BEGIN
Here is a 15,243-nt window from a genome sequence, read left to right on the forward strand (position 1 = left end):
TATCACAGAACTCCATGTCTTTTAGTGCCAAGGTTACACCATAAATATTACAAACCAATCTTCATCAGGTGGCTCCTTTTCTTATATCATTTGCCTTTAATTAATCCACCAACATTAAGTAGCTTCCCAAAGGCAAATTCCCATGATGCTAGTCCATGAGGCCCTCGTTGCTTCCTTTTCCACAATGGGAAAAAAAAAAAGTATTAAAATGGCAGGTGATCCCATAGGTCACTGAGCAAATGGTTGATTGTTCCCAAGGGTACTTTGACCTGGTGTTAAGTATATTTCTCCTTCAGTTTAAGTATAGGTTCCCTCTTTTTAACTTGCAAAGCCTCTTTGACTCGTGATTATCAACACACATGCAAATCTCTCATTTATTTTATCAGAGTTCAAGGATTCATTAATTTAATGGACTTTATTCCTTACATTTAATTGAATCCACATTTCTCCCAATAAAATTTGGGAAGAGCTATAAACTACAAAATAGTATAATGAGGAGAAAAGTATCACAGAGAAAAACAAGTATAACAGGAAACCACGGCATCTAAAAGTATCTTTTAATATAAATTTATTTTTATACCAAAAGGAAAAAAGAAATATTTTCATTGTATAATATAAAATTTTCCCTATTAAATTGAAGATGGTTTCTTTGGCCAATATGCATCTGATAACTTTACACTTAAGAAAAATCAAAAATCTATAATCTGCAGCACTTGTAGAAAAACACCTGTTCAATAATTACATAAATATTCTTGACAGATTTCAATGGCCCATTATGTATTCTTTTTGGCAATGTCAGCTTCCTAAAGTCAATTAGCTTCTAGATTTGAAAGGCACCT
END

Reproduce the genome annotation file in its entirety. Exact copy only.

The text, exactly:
Here is a 15,243-nt window from a genome sequence, read left to right on the forward strand (position 1 = left end):
TATCACAGAACTCCATGTCTTTTAGTGCCAAGGTTACACCATAAATATTACAAACCAATCTTCATCAGGTGGCTCCTTTTCTTATATCATTTGCCTTTAATTAATCCACCAACATTAAGTAGCTTCCCAAAGGCAAATTCCCATGATGCTAGTCCATGAGGCCCTCGTTGCTTCCTTTTCCACAATGGGAAAAAAAAAAAGTATTAAAATGGCAGGTGATCCCATAGGTCACTGAGCAAATGGTTGATTGTTCCCAAGGGTACTTTGACCTGGTGTTAAGTATATTTCTCCTTCAGTTTAAGTATAGGTTCCCTCTTTTTAACTTGCAAAGCCTCTTTGACTCGTGATTATCAACACACATGCAAATCTCTCATTTATTTTATCAGAGTTCAAGGATTCATTAATTTAATGGACTTTATTCCTTACATTTAATTGAATCCACATTTCTCCCAATAAAATTTGGGAAGAGCTATAAACTACAAAATAGTATAATGAGGAGAAAAGTATCACAGAGAAAAACAAGTATAACAGGAAACCACGGCATCTAAAAGTATCTTTTAATATAAATTTATTTTTATACCAAAAGGAAAAAAGAAATATTTTCATTGTATAATATAAAATTTTCCCTATTAAATTGAAGATGGTTTCTTTGGCCAATATGCATCTGATAACTTTACACTTAAGAAAAATCAAAAATCTATAATCTGCAGCACTTGTAGAAAAACACCTGTTCAATAATTACATAAATATTCTTGACAGATTTCAATGGCCCATTATGTATTCTTTTTGGCAATGTCAGCTTCCTAAAGTCAATTAGCTTCTAGATTTGAAAGGCACCT